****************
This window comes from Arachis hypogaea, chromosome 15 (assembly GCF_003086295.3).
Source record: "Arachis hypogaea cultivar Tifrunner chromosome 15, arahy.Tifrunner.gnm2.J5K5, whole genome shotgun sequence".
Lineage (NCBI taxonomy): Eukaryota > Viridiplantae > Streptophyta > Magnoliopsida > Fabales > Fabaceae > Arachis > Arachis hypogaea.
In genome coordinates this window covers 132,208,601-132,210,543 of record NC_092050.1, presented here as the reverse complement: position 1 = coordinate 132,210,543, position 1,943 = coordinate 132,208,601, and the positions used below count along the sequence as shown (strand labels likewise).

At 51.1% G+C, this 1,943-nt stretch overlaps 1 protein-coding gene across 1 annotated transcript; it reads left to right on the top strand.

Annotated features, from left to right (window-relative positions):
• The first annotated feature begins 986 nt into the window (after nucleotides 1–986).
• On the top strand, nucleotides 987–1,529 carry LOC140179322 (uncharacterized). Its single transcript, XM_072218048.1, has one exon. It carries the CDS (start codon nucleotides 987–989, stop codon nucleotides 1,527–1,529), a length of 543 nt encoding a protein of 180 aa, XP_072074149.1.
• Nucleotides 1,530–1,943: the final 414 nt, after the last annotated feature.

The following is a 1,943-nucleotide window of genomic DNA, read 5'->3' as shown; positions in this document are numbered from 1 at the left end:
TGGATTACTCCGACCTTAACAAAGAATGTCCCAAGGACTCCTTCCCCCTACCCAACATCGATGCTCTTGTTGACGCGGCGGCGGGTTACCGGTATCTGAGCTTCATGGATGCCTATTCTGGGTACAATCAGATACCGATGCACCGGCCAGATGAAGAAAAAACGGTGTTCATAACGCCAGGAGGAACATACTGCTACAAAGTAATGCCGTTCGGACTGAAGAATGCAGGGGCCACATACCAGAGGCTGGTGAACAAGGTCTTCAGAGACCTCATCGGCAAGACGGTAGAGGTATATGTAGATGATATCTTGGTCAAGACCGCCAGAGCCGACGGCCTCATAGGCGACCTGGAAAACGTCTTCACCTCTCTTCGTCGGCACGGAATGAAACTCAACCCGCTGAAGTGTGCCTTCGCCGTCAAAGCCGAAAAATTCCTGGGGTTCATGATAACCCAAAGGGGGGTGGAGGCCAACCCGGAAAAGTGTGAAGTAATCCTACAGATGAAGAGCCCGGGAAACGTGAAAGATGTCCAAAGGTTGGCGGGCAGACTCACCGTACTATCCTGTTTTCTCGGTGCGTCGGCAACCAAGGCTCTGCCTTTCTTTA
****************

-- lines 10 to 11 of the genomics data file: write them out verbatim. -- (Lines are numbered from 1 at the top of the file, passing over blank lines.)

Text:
The following is a 1,943-nucleotide window of genomic DNA, read 5'->3' as shown; positions in this document are numbered from 1 at the left end:
TGGATTACTCCGACCTTAACAAAGAATGTCCCAAGGACTCCTTCCCCCTACCCAACATCGATGCTCTTGTTGACGCGGCGGCGGGTTACCGGTATCTGAGCTTCATGGATGCCTATTCTGGGTACAATCAGATACCGATGCACCGGCCAGATGAAGAAAAAACGGTGTTCATAACGCCAGGAGGAACATACTGCTACAAAGTAATGCCGTTCGGACTGAAGAATGCAGGGGCCACATACCAGAGGCTGGTGAACAAGGTCTTCAGAGACCTCATCGGCAAGACGGTAGAGGTATATGTAGATGATATCTTGGTCAAGACCGCCAGAGCCGACGGCCTCATAGGCGACCTGGAAAACGTCTTCACCTCTCTTCGTCGGCACGGAATGAAACTCAACCCGCTGAAGTGTGCCTTCGCCGTCAAAGCCGAAAAATTCCTGGGGTTCATGATAACCCAAAGGGGGGTGGAGGCCAACCCGGAAAAGTGTGAAGTAATCCTACAGATGAAGAGCCCGGGAAACGTGAAAGATGTCCAAAGGTTGGCGGGCAGACTCACCGTACTATCCTGTTTTCTCGGTGCGTCGGCAACCAAGGCTCTGCCTTTCTTTA